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  1. #91
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    Not trying to be a jerk or anything, but what else is there to do to help out Michigan? Instead of passing this what would other people have liked to be done?

  2. #92
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    Quote Originally Posted by dbroncos78087 View Post
    It is my thinking that we will see those laws slowly rolled back over time. It won't be a blatant "ok now that unions are gone lets bring back sweat shops". It will be a slow move towards that type of environment. As you take away a groups right to bargain, it is only a matter of time. The businesses have lobbied this very successfully in not just this matter but also in class action lawsuits. If you eliminate unions and eliminate class action lawsuits, the divide and conquer strategy is very effective.
    There are far, far better ways of addressign that kind of issue that exist within our current government framework than to engage in the practice of forcing emplyees to join orgaizations in order to remain being employed. What happened in the left to the concept that citizens should have the freedome of choice? Oh, I get it. It only applies when it doesn't impact democratic party campaign contributions.

  3. #93
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    Quote Originally Posted by stephkyle7
    Right...
    and both he and you lack the proper historical perspective, or indepth study on the matter to be making that suggestion.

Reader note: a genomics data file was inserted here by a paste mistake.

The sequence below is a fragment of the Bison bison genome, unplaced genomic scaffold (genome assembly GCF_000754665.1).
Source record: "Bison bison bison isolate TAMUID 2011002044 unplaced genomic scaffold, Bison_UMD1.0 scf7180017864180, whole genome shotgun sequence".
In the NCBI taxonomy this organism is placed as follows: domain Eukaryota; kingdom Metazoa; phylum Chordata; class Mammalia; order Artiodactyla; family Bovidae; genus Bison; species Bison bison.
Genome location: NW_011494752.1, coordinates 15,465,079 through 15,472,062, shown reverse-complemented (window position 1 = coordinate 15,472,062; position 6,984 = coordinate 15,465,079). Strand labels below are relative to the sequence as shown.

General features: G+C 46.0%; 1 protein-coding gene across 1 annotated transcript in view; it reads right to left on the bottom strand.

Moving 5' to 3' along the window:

The suggestion comes from the fact that studies on the impact of right to work laws have been mixed, and that there is evidence for both sides of the argument. For example, the unemployment rate in right to work states tends to be lower, but wages also tend to be lower.

    It has nothing to do with "historical perspective" or the history of the labor movement, or Florida welfare drug laws, or Arizona immigration laws.

    Basically, why can't you succinctly address direct arguments? Why?
    Last edited by gcoll; 12-15-2012 at 02:27 AM.

  4. #94
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    Quote Originally Posted by dbroncos78087 View Post
    It is my thinking that we will see those laws slowly rolled back over time. It won't be a blatant "ok now that unions are gone lets bring back sweat shops". It will be a slow move towards that type of environment. As you take away a groups right to bargain, it is only a matter of time. The businesses have lobbied this very successfully in not just this matter but also in class action lawsuits. If you eliminate unions and eliminate class action lawsuits, the divide and conquer strategy is very effective.